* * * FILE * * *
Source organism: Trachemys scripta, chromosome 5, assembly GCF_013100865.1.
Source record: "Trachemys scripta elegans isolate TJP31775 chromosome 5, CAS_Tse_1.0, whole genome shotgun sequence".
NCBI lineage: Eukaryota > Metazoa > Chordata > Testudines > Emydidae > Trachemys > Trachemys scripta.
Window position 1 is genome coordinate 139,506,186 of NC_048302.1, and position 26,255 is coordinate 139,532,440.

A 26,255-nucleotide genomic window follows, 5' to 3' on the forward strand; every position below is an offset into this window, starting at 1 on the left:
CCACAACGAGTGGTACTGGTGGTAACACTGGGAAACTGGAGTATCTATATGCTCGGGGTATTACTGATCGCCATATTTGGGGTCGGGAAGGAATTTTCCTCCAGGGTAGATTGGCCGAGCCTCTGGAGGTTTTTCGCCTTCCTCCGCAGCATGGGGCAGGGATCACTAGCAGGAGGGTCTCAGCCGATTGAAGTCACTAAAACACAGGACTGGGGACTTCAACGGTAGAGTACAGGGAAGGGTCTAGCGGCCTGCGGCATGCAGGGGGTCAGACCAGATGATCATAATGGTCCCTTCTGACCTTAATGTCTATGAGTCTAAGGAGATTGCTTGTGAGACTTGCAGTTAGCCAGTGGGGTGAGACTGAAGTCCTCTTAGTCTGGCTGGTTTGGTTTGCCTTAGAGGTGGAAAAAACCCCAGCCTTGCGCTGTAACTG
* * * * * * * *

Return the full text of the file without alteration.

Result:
Source organism: Trachemys scripta, chromosome 5, assembly GCF_013100865.1.
Source record: "Trachemys scripta elegans isolate TJP31775 chromosome 5, CAS_Tse_1.0, whole genome shotgun sequence".
NCBI lineage: Eukaryota > Metazoa > Chordata > Testudines > Emydidae > Trachemys > Trachemys scripta.
Window position 1 is genome coordinate 139,506,186 of NC_048302.1, and position 26,255 is coordinate 139,532,440.

A 26,255-nucleotide genomic window follows, 5' to 3' on the forward strand; every position below is an offset into this window, starting at 1 on the left:
CCACAACGAGTGGTACTGGTGGTAACACTGGGAAACTGGAGTATCTATATGCTCGGGGTATTACTGATCGCCATATTTGGGGTCGGGAAGGAATTTTCCTCCAGGGTAGATTGGCCGAGCCTCTGGAGGTTTTTCGCCTTCCTCCGCAGCATGGGGCAGGGATCACTAGCAGGAGGGTCTCAGCCGATTGAAGTCACTAAAACACAGGACTGGGGACTTCAACGGTAGAGTACAGGGAAGGGTCTAGCGGCCTGCGGCATGCAGGGGGTCAGACCAGATGATCATAATGGTCCCTTCTGACCTTAATGTCTATGAGTCTAAGGAGATTGCTTGTGAGACTTGCAGTTAGCCAGTGGGGTGAGACTGAAGTCCTCTTAGTCTGGCTGGTTTGGTTTGCCTTAGAGGTGGAAAAAACCCCAGCCTTGCGCTGTAACTG